The term above mean sea level (AMSL) is the elevation or altitude used by engineers to determine the coverage area a station will be able to reach. It is also used in aviation, where most heights are recorded and reported in AMSL (see flight level), and in the atmospheric sciences.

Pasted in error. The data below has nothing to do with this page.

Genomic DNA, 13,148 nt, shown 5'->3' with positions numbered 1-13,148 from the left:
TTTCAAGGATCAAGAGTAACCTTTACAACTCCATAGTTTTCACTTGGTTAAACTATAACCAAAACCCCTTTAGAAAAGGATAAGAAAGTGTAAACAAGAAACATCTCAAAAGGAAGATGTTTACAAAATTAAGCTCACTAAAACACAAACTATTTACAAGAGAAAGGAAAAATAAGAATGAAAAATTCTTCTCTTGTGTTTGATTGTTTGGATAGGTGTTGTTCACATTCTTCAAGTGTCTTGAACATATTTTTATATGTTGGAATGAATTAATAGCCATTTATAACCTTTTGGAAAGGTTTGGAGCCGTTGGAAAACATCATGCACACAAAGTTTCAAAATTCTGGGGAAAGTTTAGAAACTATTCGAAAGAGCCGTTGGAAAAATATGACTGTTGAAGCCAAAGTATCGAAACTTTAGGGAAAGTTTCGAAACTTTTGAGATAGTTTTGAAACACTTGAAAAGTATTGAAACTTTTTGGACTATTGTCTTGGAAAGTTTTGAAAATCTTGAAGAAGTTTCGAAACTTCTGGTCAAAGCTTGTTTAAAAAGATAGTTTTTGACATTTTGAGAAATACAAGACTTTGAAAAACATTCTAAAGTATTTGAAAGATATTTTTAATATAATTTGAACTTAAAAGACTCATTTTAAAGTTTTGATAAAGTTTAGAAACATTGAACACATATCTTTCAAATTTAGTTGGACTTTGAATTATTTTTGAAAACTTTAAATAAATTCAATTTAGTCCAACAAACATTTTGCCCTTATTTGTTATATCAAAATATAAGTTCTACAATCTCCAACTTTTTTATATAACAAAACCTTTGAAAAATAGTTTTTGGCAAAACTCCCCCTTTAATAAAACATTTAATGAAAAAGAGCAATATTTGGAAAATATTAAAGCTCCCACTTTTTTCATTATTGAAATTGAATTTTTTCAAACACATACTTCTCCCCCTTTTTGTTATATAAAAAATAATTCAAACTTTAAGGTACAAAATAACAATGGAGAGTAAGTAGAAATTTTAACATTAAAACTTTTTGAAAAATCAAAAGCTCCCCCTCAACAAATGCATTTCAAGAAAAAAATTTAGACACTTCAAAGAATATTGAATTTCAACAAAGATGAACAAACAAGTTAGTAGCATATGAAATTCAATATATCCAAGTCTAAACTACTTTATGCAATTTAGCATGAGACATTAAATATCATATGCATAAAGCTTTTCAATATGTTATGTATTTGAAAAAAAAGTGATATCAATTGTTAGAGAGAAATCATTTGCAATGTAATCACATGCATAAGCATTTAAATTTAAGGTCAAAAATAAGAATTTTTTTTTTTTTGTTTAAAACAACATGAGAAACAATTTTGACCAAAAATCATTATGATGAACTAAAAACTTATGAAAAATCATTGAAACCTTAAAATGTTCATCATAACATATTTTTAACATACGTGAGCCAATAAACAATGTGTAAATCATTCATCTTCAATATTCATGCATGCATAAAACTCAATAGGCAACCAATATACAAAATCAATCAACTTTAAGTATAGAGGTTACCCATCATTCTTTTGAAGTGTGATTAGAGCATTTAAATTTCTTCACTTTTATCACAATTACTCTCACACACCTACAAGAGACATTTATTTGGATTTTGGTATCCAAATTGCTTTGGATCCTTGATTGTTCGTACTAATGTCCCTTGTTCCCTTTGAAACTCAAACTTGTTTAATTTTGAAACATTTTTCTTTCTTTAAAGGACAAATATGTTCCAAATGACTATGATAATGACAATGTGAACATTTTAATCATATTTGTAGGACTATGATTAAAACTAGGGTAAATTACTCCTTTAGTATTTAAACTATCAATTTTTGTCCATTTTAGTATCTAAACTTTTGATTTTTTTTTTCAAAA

A "mean sea level" is imaginary. It is not possible to know the average sea level for the entire planet. The sea level also changes over time when measured in the same place. The sea moves, high and low pressure zones affect the height, tides change the sea level, and local difference in gravity all affect the sea level. People can only pick a spot and calculate the mean sea level at that point and use it as a datum. For example, the British Ordnance Survey uses a datum based on the measurements of mean sea level at a gauge at Newlyn, Cornwall from 1915 to 1921 for their maps of Great Britain. This datum is actually about 80 cm different from the mean sea level reading on the other side of the country. An alternative is to base height measurements on an ellipsoid of the entire earth. GPS and other satellite systems do this. In aviation, the ellipsoid known as World Geodetic System 84 is increasingly used to define mean sea level. Another alternative is to use a geoid based datum such as NAVD88.
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